May 23, 2024 | E&E News | 1 minute read|Washington, DC

The Edison Electric Institute (EEI) sued the Biden administration on May 22 over US Environmental Protection Agency’s (EPA) decision to base its new climate change rule on carbon capture and storage.

The move represents a shift for a powerful industry group with a diverse membership of investor-owned utilities that seldom litigates over environmental rules.

Bracewell’s Jeff Holmstead told E&E News that EEI’s challenge is “a big deal.”

The trade group hasn’t attached its name to a legal challenge over pollution rules for years. And Holmstead said that was because the group — which operates on concensus — has some members who see an advantage in supporting a standard that they believe they can meet more easily than their competitors.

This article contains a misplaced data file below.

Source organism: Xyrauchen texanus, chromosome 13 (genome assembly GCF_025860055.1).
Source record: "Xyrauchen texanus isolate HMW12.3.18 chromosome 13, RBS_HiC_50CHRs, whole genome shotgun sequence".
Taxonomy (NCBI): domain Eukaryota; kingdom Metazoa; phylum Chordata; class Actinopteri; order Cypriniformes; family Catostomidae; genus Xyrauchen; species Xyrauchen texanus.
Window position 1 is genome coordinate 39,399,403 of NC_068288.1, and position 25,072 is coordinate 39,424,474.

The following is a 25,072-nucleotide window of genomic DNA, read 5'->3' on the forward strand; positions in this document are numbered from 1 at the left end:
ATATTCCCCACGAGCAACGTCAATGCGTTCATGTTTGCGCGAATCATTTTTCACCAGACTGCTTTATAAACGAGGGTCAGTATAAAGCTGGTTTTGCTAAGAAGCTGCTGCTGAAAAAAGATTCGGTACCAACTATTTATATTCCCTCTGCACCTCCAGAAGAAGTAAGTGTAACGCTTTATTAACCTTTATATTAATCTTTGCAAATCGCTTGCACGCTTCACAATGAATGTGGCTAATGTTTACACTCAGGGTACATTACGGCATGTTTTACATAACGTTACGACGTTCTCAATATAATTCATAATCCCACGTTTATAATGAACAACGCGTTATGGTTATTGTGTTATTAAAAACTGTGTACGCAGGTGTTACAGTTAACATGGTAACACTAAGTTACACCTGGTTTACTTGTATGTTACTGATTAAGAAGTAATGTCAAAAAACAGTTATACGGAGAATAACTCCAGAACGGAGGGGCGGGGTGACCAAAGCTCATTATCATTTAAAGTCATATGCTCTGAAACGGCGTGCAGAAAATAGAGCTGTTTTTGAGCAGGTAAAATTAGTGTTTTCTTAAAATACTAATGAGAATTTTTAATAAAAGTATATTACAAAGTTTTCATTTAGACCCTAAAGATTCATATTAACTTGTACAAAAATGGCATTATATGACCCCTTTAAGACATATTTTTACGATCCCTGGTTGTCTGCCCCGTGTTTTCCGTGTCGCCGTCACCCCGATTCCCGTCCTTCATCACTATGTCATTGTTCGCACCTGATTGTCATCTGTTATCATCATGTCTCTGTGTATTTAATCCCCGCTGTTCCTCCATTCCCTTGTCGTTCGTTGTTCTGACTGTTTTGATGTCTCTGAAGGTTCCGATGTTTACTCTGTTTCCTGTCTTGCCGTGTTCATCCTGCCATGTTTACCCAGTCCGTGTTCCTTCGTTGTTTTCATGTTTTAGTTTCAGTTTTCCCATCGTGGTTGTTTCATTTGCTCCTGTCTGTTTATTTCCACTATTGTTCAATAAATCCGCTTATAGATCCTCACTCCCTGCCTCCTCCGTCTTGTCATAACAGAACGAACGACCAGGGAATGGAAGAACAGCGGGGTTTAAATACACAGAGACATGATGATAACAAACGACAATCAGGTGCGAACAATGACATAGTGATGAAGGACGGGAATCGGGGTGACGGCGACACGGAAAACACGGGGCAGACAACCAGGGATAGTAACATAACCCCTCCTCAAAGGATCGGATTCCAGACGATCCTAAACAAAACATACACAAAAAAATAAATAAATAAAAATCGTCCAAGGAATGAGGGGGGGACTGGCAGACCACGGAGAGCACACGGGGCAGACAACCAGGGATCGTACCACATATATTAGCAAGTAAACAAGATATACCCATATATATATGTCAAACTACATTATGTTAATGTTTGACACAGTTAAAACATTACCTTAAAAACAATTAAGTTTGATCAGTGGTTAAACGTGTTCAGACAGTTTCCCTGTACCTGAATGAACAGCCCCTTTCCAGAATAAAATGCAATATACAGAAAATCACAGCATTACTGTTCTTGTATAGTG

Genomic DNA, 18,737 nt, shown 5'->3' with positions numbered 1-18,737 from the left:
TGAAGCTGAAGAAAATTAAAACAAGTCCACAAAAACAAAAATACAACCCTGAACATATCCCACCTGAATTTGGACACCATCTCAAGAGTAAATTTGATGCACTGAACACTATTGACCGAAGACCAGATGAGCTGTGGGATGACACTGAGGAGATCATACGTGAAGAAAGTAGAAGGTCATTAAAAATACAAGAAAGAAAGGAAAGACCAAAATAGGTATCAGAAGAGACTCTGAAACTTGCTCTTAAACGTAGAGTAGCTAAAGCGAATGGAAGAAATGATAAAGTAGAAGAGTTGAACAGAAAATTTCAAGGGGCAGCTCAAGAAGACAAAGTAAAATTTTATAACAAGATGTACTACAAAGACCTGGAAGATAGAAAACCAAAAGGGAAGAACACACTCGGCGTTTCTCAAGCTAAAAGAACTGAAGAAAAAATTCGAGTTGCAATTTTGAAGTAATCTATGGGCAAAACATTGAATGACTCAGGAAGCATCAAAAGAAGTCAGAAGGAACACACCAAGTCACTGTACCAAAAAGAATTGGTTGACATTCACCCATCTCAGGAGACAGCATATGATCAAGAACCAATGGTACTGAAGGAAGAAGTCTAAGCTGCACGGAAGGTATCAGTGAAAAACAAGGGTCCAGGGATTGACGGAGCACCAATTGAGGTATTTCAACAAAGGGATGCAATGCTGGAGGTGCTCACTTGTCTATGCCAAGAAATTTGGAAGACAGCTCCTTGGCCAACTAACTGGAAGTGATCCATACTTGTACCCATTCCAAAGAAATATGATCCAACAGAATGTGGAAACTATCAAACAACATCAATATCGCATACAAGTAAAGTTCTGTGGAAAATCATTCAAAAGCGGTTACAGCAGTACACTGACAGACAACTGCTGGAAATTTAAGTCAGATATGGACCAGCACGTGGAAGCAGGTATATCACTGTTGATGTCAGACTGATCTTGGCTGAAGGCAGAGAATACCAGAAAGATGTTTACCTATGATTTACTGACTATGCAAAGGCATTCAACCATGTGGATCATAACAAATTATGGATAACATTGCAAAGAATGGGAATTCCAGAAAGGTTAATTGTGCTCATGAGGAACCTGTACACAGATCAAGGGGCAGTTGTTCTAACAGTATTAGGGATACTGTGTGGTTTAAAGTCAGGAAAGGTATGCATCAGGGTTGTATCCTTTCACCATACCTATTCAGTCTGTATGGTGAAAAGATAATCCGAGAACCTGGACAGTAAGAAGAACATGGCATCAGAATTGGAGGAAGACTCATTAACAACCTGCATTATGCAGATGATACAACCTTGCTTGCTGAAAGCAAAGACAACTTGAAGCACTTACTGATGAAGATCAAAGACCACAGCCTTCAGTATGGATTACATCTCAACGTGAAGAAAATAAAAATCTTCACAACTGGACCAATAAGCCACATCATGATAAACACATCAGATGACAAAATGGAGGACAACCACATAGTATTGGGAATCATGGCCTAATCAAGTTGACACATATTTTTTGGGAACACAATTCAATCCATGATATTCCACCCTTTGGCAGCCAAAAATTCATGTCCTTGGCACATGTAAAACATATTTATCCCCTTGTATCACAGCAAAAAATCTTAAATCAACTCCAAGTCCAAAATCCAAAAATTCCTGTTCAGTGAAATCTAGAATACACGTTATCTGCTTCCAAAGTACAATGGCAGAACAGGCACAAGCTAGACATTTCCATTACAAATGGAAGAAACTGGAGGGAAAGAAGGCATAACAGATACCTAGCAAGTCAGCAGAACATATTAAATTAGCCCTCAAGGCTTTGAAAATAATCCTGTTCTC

“I think there certainly are members of the EEI who are not accustomed to challenging EPA rules,” said Holmstead.

That’s not the case this time, he said, because utilities that own coal plants or plan to build new gas facilities would have to make large investments to capture most of their emissions. That describes most utilities.

“The virtual unanimity reflects the fact that people just think EPA has gone too far this time,” he said.

EPA’s rule incorporated numerous elements from EEI’s comments, including the agency’s decision to scrap its plans to regulate existing gas-fired power plants under the rule. But those concessions failed to satisfy the trade group.